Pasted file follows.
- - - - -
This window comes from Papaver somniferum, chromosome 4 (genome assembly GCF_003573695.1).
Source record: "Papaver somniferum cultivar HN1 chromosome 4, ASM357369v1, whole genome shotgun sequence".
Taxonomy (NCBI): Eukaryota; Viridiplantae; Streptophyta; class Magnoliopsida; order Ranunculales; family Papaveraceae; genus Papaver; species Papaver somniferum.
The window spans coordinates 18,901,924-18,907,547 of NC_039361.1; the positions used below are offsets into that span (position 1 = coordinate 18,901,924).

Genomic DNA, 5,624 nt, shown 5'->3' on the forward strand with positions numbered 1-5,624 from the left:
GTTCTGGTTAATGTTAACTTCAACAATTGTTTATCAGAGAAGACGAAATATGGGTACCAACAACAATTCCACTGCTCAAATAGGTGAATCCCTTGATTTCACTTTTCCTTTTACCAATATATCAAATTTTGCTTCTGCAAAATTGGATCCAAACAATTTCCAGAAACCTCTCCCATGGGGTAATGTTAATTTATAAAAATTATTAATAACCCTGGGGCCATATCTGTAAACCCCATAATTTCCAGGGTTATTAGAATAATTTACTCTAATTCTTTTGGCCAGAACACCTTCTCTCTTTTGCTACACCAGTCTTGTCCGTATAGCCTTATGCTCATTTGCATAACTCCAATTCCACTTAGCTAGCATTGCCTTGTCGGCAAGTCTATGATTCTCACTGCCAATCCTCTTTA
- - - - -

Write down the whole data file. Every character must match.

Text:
This window comes from Papaver somniferum, chromosome 4 (genome assembly GCF_003573695.1).
Source record: "Papaver somniferum cultivar HN1 chromosome 4, ASM357369v1, whole genome shotgun sequence".
Taxonomy (NCBI): Eukaryota; Viridiplantae; Streptophyta; class Magnoliopsida; order Ranunculales; family Papaveraceae; genus Papaver; species Papaver somniferum.
The window spans coordinates 18,901,924-18,907,547 of NC_039361.1; the positions used below are offsets into that span (position 1 = coordinate 18,901,924).

Genomic DNA, 5,624 nt, shown 5'->3' on the forward strand with positions numbered 1-5,624 from the left:
GTTCTGGTTAATGTTAACTTCAACAATTGTTTATCAGAGAAGACGAAATATGGGTACCAACAACAATTCCACTGCTCAAATAGGTGAATCCCTTGATTTCACTTTTCCTTTTACCAATATATCAAATTTTGCTTCTGCAAAATTGGATCCAAACAATTTCCAGAAACCTCTCCCATGGGGTAATGTTAATTTATAAAAATTATTAATAACCCTGGGGCCATATCTGTAAACCCCATAATTTCCAGGGTTATTAGAATAATTTACTCTAATTCTTTTGGCCAGAACACCTTCTCTCTTTTGCTACACCAGTCTTGTCCGTATAGCCTTATGCTCATTTGCATAACTCCAATTCCACTTAGCTAGCATTGCCTTGTCGGCAAGTCTATGATTCTCACTGCCAATCCTCTTTA